There are several things that remind us of Michel Foucault, not so much the Foucault of Surveiller et punir (Paris, 1975, see Michel Dewilde’s article) but of the introduction to Les mots et les choses (Paris, 1966). For that matter, we know that Wesley Meuris reads and meditates on Foucault. In this sublime introduction Foucault deals precisely with the interpenetration of taxonomic thinking and the imagination. It was an odd piece by Borges that led him to do so. This piece quotes a ‘certain Chinese encyclopaedia’ which says that ‘the animals can be divided into the following classes: a. belonging to the Emperor, b. embalmed, c. tamed, d. suckling pigs, e. sirens, f. fabulous, g. dogs that run free, h. all those that are included in this classification, i. Those that move as if they were mad, j. uncountable, k. drawn with a very fine camelhair brush, l. and so on, m. those that have just broken the jar, n. which from afar appear similar to flies.’ And Foucault’s comment is that this sort of Oriental encyclopaedic taxonomy points out the limits of our Western thought: the whole of Linnaeus’ ‘botanic philosophy’ (his main work is Systema naturae), Tournefort’s writings on the classification of species of grass, Buffon (Histoire naturelle des oiseaux), and also a taxonomy that will certainly interest Meuris: the Historia naturalis de quadripedidus, a work by a certain Jonston in Amsterdam, published in 1657, show the Western type of order and classification in which only observation counts and the imagination is excluded. Meuris wants to take his place in this proto-scientific intention. At first sight, at least. This proto-scientific project is not realistic, cannot be implemented, and does not evade the power of imagination. It is a utopian project: u-topia, it does not belong in reality, but is related more to the Eastern encyclopaedia than to Western empirical ‘natural philosophy’. Meuris is not a scientist but an artist, and art is the great reserve of utopias. The space here is being dreamed – the cages are dream objects in which the living animals can do nothing but remain absent. ‘Natural philosophy’ becomes aesthetics and we come very close to the Chinese encyclopaedia that fascinated Borges and with him Foucault.

Meuris’ art has no message or pretensions. It is not any form of committed art with an ecological message or a call for the rights of animals. Nevertheless, it does in a certain sense have a critical function. The criticism inherent in the work of art is cautious, prudent and analytical. No explicit annihilation of ideologies but a simple ‘separation’ (krinein), a ‘disentangling’ of a realm of meanings that can be isolated. Even though the artist provides legitimation in the form of a dossier, this ‘critique’ is nevertheless not discursive but material, meaning that it is presented in the materials, their combination and their thingish brilliance. One should see Meuris’ work as a ‘critique on exhibiting’. The concept of ‘exhibiting’ is unravelled, i.e. subjected to ‘critique’. And this unravelling derives its inner strength from aestheticisation. So, no call of ‘Away with the cage, away with the zoo, away with the museum’, but an intelligent analysis of the concept of ‘exhibiting’. With the obvious metonymic shift from the zoo to the museum: the cage of Dendrolagus dorianus in the virtual zoo, the cage of the Mona Lisa in the Louvre. The Dendrolagus and the Mona Lisa are protected, screened off, enveloped, ‘exhibited’ for the contemplation of the interacting viewer who thereby enjoys aesthetic pleasure. This enjoyment is ambiguous, as psychoanalysis tells us: we ourselves are safe and nothing can happen to us – hypocritical enjoyment; we do not merge with what exhibits itself – the pleasure of the voyeur.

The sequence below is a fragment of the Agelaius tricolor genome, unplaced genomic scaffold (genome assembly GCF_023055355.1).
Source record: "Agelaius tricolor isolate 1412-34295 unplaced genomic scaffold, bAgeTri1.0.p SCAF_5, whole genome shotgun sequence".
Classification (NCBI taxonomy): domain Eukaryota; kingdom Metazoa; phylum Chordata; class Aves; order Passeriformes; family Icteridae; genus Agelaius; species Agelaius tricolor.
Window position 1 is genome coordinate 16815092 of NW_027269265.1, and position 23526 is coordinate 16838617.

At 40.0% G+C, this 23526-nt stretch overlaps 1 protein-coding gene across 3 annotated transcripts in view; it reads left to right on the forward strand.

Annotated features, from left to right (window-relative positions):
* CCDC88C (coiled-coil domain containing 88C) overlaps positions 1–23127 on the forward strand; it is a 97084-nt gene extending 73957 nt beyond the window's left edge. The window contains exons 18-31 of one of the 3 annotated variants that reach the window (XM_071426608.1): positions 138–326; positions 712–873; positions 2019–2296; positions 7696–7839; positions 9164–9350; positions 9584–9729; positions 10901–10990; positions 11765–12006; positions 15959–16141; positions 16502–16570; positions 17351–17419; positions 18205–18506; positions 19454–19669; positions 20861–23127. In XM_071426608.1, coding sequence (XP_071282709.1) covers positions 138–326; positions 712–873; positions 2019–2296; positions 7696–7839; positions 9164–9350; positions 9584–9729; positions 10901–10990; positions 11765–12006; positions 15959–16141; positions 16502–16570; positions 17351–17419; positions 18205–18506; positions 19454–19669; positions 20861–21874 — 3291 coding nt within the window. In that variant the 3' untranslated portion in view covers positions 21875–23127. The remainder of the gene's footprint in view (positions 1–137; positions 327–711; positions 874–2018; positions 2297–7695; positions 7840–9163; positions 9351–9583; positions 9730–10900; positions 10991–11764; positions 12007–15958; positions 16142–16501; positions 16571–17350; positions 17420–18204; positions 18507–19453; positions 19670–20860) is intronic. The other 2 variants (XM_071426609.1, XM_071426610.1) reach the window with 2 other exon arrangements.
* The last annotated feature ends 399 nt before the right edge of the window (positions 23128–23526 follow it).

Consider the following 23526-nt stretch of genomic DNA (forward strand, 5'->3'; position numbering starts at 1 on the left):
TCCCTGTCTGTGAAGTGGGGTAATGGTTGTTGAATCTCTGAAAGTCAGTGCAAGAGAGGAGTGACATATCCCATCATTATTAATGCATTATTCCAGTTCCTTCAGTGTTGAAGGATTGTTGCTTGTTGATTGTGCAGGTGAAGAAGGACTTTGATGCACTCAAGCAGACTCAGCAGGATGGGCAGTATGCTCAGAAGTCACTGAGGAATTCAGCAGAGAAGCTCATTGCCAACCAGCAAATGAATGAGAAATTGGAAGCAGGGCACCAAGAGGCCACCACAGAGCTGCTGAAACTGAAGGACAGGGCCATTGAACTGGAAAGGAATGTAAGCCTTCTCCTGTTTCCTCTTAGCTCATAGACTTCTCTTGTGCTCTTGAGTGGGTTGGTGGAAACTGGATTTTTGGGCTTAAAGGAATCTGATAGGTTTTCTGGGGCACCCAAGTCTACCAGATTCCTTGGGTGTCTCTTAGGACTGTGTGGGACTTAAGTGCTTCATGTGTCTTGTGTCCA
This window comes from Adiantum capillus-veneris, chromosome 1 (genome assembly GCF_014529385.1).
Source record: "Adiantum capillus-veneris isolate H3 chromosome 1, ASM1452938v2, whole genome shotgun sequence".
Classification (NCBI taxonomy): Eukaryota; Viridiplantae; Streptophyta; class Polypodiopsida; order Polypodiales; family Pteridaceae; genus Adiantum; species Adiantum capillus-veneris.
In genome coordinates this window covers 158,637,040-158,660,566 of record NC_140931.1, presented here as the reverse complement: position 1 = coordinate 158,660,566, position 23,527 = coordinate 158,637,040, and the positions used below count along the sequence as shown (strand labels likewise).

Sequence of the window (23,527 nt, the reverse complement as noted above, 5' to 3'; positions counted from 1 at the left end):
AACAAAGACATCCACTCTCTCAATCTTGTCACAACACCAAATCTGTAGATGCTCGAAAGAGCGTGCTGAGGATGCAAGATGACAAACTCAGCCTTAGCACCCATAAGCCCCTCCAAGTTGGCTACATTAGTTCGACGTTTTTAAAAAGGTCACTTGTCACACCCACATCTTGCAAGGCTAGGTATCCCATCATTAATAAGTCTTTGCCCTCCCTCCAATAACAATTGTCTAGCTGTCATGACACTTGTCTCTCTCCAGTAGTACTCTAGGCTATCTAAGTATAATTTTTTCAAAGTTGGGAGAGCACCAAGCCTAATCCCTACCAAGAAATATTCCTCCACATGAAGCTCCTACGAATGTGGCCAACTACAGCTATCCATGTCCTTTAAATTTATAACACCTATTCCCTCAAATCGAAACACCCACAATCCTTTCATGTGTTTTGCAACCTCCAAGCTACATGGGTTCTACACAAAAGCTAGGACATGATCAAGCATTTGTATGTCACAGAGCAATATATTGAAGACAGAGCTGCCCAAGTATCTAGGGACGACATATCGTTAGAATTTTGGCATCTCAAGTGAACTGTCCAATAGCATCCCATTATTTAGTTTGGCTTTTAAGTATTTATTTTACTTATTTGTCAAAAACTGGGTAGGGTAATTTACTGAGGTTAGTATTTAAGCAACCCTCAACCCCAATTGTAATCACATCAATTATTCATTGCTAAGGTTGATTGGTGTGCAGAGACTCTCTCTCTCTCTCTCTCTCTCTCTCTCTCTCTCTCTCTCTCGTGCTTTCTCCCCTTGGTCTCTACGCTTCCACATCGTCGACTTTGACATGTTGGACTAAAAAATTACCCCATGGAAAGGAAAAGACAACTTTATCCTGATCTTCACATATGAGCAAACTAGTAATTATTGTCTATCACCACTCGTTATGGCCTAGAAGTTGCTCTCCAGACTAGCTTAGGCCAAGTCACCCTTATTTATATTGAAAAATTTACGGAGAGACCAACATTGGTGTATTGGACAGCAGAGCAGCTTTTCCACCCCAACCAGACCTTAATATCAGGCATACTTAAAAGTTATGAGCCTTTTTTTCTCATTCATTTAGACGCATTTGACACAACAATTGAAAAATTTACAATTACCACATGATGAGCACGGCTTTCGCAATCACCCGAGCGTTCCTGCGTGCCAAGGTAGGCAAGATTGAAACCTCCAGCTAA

The metonymic shift from the zoo to the museum is subtly suggested in Meuris’ project. So it really is not in the first place about animals and about habitation, about building, about zoological classification, not even about the gratuitous beauty of materials, lines and forms. It is the ‘unravelling’ of how, in an artificial ‘exhibition’ (of animals or works of art), the spectator/participant is gripped by the ambiguity of his (aesthetic) pleasure. And how an ‘exhibition’ elicits this sort of perverse voyeuristic attitude. Key Portilla-Kawamura (see this author’s article in this book) has already noted that Meuris’ project implies the historical truth that the zoo and the museum have common origins. Double origins, in fact. As early as the 16th century, rare and peculiar objects from the animal, vegetable and mineral worlds were collected in the Wunderkammer, a curio room, to astonish the aristocracy. But this sort of Wunderkammer can also ‘exhibit’ artificial objects produced by man. This first (‘baroque’), origin cultivates the frivolous, the unexpected and the anecdotal. Later, in the Enlightenment (late 18th century) came the second origin of the zoo/museum. The museum and the zoo (and the botanical garden too) are thus the places where objects (animals and works of art) are collected, kept and exhibited in the light of their systematic archiving: the most important factor here was exhaustiveness. Meuris’ project was probably inspired by both origins, but it is the desire for taxonomic archiving that dominates: not so much the frivolous, anecdotal and arbitrary presentation that comes to the fore, but the thoroughly mathematically considered ‘mentality’. And yet it is not the relevance of this objective pole of ‘exhibiting’ (the exhibition in the zoo/museum in its objective empiricism) that draws Meuris’ attention, but the subjective pole: the work of art’s invitation to the public, the interaction between the work and the spectator/participant, the emotion and the pleasure, in all its ambiguity and complexity, that a work provokes in a subject. Without a subject to enjoy it, an empty animal cage is not even an idea from the imagination. It must be added here that the work of art only exists for the enjoyment of a subject who is exceptionally ‘civilised’, intelligent and capable of aestheticisation. The subject’s emotion does not express itself in (revolutionary) cries about animal rights or in bursting into tears. Rather, there is an identification, control and enquiry, always with the intelligence of homo aestheticus. Meuris’ project calls on the ability to aestheticise, and it is only the aesthetic eye (free of any interest in function and practice), with its voyeuristic streak, that sees the Thing as it is: a conglomeration of definite building strategies, a proto-ethics, a call to the intellect and mind of homo aestheticus.